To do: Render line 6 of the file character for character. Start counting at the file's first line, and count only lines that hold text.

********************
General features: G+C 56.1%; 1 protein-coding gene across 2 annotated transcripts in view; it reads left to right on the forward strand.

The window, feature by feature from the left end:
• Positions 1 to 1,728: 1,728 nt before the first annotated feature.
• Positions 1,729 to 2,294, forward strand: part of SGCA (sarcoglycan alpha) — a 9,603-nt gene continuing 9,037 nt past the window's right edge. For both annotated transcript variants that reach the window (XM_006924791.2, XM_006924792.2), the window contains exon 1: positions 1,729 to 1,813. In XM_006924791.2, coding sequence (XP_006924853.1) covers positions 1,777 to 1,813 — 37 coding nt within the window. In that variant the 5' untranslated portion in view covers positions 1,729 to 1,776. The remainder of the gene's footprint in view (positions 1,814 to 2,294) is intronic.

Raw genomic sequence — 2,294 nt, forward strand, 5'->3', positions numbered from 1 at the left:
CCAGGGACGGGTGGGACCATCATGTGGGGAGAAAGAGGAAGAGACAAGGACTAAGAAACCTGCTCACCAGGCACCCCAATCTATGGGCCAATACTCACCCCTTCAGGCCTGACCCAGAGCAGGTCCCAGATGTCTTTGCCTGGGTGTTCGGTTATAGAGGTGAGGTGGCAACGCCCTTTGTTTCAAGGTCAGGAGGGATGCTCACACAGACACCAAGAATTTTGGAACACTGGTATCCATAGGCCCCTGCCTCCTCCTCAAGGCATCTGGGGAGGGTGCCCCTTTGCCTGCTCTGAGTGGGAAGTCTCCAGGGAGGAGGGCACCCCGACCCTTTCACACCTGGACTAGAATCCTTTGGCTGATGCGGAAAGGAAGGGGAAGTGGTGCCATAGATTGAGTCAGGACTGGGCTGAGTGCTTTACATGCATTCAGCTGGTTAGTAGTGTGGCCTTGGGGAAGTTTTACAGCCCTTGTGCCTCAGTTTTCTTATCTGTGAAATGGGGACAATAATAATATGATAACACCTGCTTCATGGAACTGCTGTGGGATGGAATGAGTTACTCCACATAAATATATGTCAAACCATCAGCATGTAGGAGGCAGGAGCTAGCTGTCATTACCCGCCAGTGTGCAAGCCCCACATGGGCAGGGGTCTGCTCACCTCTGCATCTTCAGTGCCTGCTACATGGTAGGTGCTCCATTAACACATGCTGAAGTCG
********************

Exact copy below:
CCAGGGACGGGTGGGACCATCATGTGGGGAGAAAGAGGAAGAGACAAGGACTAAGAAACCTGCTCACCAGGCACCCCAATCTATGGGCCAATACTCACCCCTTCAGGCCTGACCCAGAGCAGGTCCCAGATGTCTTTGCCTGGGTGTTCGGTTATAGAGGTGAGGTGGCAACGCCCTTTGTTTCAAGGTCAGGAGGGATGCTCACACAGACACCAAGAATTTTGGAACACTGGTATCCATAGGCCCCTGCCTCCTCCTCAAGGCATCTGGGGAGGGTGCCCCTTTGCCTGCTCTGAGTGGGAAGTCTCCAGGGAGGAGGGCACCCCGACCCTTTCACACCTGGACTAGAATCCTTTGGCTGATGCGGAAAGGAAGGGGAAGTGGTGCCATAGATTGAGTCAGGACTGGGCTGAGTGCTTTACATGCATTCAGCTGGTTAGTAGTGTGGCCTTGGGGAAGTTTTACAGCCCTTGTGCCTCAGTTTTCTTATCTGTGAAATGGGGACAATAATAATATGATAACACCTGCTTCATGGAACTGCTGTGGGATGGAATGAGTTACTCCACATAAATATATGTCAAACCATCAGCATGTAGGAGGCAGGAGCTAGCTGTCATTACCCGCCAGTGTGCAAGCCCCACATGGGCAGGGGTCTGCTCACCTCTGCATCTTCAGTGCCTGCTACATGGTAGGTGCTCCATTAACACATGCTGAAGTCG